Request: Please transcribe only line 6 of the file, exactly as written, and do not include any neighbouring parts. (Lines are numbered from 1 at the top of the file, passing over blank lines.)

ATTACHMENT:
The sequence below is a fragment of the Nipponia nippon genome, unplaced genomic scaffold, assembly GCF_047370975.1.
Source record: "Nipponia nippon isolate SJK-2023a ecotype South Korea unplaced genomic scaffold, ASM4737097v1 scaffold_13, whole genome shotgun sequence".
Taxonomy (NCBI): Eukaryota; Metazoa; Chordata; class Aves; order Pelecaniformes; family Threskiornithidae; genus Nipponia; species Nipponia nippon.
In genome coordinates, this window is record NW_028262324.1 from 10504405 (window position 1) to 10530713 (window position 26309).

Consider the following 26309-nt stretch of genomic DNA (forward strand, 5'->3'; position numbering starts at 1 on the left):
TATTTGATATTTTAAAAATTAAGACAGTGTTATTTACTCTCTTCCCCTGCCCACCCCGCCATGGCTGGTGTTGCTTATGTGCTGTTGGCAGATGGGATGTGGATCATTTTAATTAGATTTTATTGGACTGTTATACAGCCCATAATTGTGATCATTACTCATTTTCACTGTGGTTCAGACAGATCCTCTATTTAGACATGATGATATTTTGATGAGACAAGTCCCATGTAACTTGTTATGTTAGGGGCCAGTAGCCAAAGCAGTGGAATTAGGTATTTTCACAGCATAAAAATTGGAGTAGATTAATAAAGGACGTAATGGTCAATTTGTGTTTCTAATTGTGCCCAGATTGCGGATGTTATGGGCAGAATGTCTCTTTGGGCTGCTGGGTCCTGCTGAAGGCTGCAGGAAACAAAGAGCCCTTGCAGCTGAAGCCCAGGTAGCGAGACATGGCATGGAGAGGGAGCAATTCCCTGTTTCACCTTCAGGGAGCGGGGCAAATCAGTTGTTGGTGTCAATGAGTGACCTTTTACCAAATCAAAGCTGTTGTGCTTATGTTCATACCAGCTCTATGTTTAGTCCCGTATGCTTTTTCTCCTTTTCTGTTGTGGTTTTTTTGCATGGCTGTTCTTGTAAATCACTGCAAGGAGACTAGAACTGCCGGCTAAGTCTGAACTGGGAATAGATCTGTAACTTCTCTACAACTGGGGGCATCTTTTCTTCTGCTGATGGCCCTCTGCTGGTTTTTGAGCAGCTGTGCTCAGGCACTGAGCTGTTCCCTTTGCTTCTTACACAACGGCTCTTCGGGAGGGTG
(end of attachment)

TATTTGATATTTTAAAAATTAAGACAGTGTTATTTACTCTCTTCCCCTGCCCACCCCGCCATGGCTGGTGTTGCTTATGTGCTGTTGGCAGATGGGATGTGGATCATTTTAATTAGATTTTATTGGACTGTTATACAGCCCATAATTGTGATCATTACTCATTTTCACTGTGGTTCAGACAGATCCTCTATTTAGACATGATGATATTTTGATGAGACAAGTCCCATGTAACTTGTTATGTTAGGGGCCAGTAGCCAAAGCAGTGGAATTAGGTATTTTCACAGCATAAAAATTGGAGTAGATTAATAAAGGACGTAATGGTCAATTTGTGTTTCTAATTGTGCCCAGATTGCGGATGTTATGGGCAGAATGTCTCTTTGGGCTGCTGGGTCCTGCTGAAGGCTGCAGGAAACAAAGAGCCCTTGCAGCTGAAGCCCAGGTAGCGAGACATGGCATGGAGAGGGAGCAATTCCCTGTTTCACCTTCAGGGAGCGGGGCAAATCAGTTGTTGGTGTCAATGAGTGACCTTTTACCAAATCAAAGCTGTTGTGCTTATGTTCATACCAGCTCTATGTTTAGTCCCGTATGCTTTTTCTCCTTTTCTGTTGTGGTTTTTTTGCATGGCTGTTCTTGTAAATCACTGCAAGGAGACTAGAACTGCCGGCTAAGTCTGAACTGGGAATAGATCTGTAACTTCTCTACAACTGGGGGCATCTTTTCTTCTGCTGATGGCCCTCTGCTGGTTTTTGAGCAGCTGTGCTCAGGCACTGAGCTGTTCCCTTTGCTTCTTACACAACGGCTCTTCGGGAGGGTG